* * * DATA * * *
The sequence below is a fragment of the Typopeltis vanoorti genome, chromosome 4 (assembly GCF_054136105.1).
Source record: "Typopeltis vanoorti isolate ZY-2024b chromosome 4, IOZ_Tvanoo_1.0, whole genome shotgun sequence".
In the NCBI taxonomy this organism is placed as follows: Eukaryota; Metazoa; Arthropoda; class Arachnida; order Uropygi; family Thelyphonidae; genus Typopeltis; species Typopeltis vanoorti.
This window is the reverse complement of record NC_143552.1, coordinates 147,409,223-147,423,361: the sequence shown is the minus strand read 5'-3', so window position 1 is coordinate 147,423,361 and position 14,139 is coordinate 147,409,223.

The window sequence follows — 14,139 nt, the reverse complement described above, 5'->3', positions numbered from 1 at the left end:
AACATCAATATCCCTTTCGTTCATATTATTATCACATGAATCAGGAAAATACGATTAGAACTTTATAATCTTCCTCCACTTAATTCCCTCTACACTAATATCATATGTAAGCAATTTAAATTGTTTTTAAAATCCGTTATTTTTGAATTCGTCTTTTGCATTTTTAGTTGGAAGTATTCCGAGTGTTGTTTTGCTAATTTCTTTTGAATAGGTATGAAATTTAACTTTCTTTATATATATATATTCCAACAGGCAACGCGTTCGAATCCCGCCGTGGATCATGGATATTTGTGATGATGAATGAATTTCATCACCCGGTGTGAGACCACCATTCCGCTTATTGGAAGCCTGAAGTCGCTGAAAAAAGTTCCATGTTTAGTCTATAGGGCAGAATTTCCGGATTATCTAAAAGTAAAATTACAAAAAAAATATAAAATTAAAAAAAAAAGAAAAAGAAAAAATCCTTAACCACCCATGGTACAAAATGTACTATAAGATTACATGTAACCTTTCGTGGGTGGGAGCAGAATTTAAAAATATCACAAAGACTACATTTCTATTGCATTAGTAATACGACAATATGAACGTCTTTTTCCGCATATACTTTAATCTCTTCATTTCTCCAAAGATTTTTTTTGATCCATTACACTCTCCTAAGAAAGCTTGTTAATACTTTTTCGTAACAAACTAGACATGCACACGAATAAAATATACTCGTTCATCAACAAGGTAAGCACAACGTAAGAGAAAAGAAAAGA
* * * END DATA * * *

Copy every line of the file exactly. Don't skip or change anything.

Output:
The sequence below is a fragment of the Typopeltis vanoorti genome, chromosome 4 (assembly GCF_054136105.1).
Source record: "Typopeltis vanoorti isolate ZY-2024b chromosome 4, IOZ_Tvanoo_1.0, whole genome shotgun sequence".
In the NCBI taxonomy this organism is placed as follows: Eukaryota; Metazoa; Arthropoda; class Arachnida; order Uropygi; family Thelyphonidae; genus Typopeltis; species Typopeltis vanoorti.
This window is the reverse complement of record NC_143552.1, coordinates 147,409,223-147,423,361: the sequence shown is the minus strand read 5'-3', so window position 1 is coordinate 147,423,361 and position 14,139 is coordinate 147,409,223.

The window sequence follows — 14,139 nt, the reverse complement described above, 5'->3', positions numbered from 1 at the left end:
AACATCAATATCCCTTTCGTTCATATTATTATCACATGAATCAGGAAAATACGATTAGAACTTTATAATCTTCCTCCACTTAATTCCCTCTACACTAATATCATATGTAAGCAATTTAAATTGTTTTTAAAATCCGTTATTTTTGAATTCGTCTTTTGCATTTTTAGTTGGAAGTATTCCGAGTGTTGTTTTGCTAATTTCTTTTGAATAGGTATGAAATTTAACTTTCTTTATATATATATATTCCAACAGGCAACGCGTTCGAATCCCGCCGTGGATCATGGATATTTGTGATGATGAATGAATTTCATCACCCGGTGTGAGACCACCATTCCGCTTATTGGAAGCCTGAAGTCGCTGAAAAAAGTTCCATGTTTAGTCTATAGGGCAGAATTTCCGGATTATCTAAAAGTAAAATTACAAAAAAAATATAAAATTAAAAAAAAAAGAAAAAGAAAAAATCCTTAACCACCCATGGTACAAAATGTACTATAAGATTACATGTAACCTTTCGTGGGTGGGAGCAGAATTTAAAAATATCACAAAGACTACATTTCTATTGCATTAGTAATACGACAATATGAACGTCTTTTTCCGCATATACTTTAATCTCTTCATTTCTCCAAAGATTTTTTTTGATCCATTACACTCTCCTAAGAAAGCTTGTTAATACTTTTTCGTAACAAACTAGACATGCACACGAATAAAATATACTCGTTCATCAACAAGGTAAGCACAACGTAAGAGAAAAGAAAAGA